Herbicide Selectivity Mechanisms in Plants!
How does a herbicide act in selective manner has been an interesting field of study with the weed scientists ever since the announcement of 2, 4-D and MCPA as very successful herbicides to control broadleaf weeds in winter grains. An examination of the available literature on the subject reveals that herbicidal selectivity can be either- (i) Innate or (ii) Induced.
The innate selectivity results from specific plant morphological, physiological, and biological features in relation to the herbicide structure. The induced selectivity, on the other hand, is brought about either by hindering the herbicide from reaching the site of its action in plants or by bringing about a genetic change in plants to develop specific biochemical tolerance mechanisms.
In this article the possible herbicide selectivity mechanisms in plants are described, as under:
Mechanism # 1. Differences in Morphology of Plants:
Initially, differences in the morphology of plants were advocated as the main factors to explain the selectivity of postemergent 2, 4-D and MCPA between the broadleaf plants and grasses. The broadleaf plants with their wide, horizontal leaves were supposed to retain more herbicide spray than the narrow, erect leaves of grasses. Also, the growing points of broadleafs are well exposed to the herbicide sprays, while those of grasses are well covered within the whorls of the leaves.
In fact, at very young stage, the growing points of grasses are hidden below the soil surface. Although this theory of selectivity of certain herbicides to specific plants still holds good to some extent yet, largely it has been blown-up by the fact that now we have such highly selective herbicides as can destroy graminaceous weeds in graminaceous crops and broadleaf weeds in broadleaf crops, without any injury to the crops.
Mechanism # 2. Herbicide Deactivation Mechanisms in Plants:
Today this is the most accepted theory of herbicide selectivity in the world. It is a now extensively proved that the tolerant plant species, varieties, and chemotypes are able to deactivate specific herbicides by either their rapid metabolism and/or conjugation. The metabolism of the herbicide is breaking open its molecules to non- phytotoxic moieties, leading finally to the release of their elemental constituents like CO2, H2O, CI, NO2 and SO2, which are partly utilised within the plant and partly let outside in the atmosphere.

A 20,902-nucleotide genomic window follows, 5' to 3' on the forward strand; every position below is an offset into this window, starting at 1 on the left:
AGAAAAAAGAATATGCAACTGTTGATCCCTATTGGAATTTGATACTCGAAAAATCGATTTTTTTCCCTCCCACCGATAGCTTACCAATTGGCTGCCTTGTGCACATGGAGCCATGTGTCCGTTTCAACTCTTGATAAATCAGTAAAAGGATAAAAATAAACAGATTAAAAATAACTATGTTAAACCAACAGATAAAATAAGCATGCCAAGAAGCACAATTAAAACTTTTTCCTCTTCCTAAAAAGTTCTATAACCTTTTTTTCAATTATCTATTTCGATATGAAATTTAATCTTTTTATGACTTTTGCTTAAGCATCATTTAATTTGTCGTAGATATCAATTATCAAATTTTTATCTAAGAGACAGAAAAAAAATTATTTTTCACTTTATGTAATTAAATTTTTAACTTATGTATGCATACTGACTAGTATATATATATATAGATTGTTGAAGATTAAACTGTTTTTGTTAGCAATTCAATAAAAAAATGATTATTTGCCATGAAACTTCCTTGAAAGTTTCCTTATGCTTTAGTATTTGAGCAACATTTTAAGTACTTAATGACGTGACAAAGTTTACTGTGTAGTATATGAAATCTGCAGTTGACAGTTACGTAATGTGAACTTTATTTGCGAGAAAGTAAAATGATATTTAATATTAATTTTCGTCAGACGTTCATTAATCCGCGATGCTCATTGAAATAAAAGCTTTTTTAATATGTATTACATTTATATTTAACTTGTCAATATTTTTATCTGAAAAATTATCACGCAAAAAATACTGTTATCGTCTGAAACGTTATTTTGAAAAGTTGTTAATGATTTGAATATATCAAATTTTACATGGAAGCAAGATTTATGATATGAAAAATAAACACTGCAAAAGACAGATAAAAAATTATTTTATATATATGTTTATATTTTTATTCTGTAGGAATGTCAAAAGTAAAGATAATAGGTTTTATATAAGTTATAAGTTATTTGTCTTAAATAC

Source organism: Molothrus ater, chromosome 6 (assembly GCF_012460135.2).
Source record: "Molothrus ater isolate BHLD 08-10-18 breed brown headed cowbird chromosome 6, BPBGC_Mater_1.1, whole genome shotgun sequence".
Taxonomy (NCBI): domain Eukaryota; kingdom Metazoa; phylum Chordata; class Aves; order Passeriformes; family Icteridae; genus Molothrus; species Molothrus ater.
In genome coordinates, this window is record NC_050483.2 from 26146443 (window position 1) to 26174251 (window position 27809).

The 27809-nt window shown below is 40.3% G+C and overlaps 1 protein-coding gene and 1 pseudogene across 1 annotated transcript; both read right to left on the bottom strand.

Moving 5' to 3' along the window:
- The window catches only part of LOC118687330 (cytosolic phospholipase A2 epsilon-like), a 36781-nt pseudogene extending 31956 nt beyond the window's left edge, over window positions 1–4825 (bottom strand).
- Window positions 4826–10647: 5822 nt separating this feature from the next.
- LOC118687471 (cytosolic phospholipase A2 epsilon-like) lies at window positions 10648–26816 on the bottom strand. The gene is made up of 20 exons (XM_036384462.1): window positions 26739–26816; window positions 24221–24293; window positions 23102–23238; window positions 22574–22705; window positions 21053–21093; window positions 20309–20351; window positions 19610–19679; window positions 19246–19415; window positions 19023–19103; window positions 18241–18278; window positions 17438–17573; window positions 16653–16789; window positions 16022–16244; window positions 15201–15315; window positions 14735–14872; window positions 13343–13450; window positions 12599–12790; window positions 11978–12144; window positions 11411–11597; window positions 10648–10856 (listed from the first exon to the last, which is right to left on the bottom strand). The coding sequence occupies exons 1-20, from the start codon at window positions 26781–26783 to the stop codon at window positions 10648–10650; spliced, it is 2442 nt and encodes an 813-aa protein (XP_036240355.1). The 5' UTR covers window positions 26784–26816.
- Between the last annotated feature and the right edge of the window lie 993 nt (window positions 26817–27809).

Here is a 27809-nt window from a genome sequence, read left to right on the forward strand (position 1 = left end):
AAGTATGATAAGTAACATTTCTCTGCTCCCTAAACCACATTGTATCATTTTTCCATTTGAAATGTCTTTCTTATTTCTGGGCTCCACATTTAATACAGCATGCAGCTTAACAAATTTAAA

Metabolism is a chemical reaction, dependent on the availability of specific enzymes at the site of action. Conjugation, as different from metabolism, is the removal of intact herbicide molecules from the main stream of the plant biochemical system. It is achieved by the tolerant plant by either herbicide adsorption on the protein films in the cells or by its combination with glucose and amino acids with the help of certain enzymes.
Sometimes, instead of the herbicide molecules their more phytotoxic initial metabolites may also be subjected to inactivation by conjugation of its molecules. This portion of the herbicide or its conversion products may sometimes survive as residues in the crop up to its harvest time.
The susceptible plants lack the above processes of metabolism and conjugation in them for particular herbicides.
A few examples of the mode of biochemical deactivation of certain herbicides in specific crops and weeds are provided from the available literature in Table-10.1. It may be noted here that different plants may adopt different mechanisms to resist phytotoxicity of the same herbicide.
In certain herbicides like MCPB and 2.4-DB there is an entirely different process of selectivity. These herbicides are non-phytotoxic as such, but the susceptible plants metabolise these to phytotoxic forms viz., MCPA and 2, 4-D, respectively, while the tolerant species fail to do so. This process of selectivity is called reverse metabolism.
The selectivity of a herbicide for a given plant can be vitiated by- (i) abnormal atmospheric conditions, (ii) interaction with other chemicals, and (iii) abnormal plant growth.
Mechanism # 3. Differential Herbicide Intake by Plants: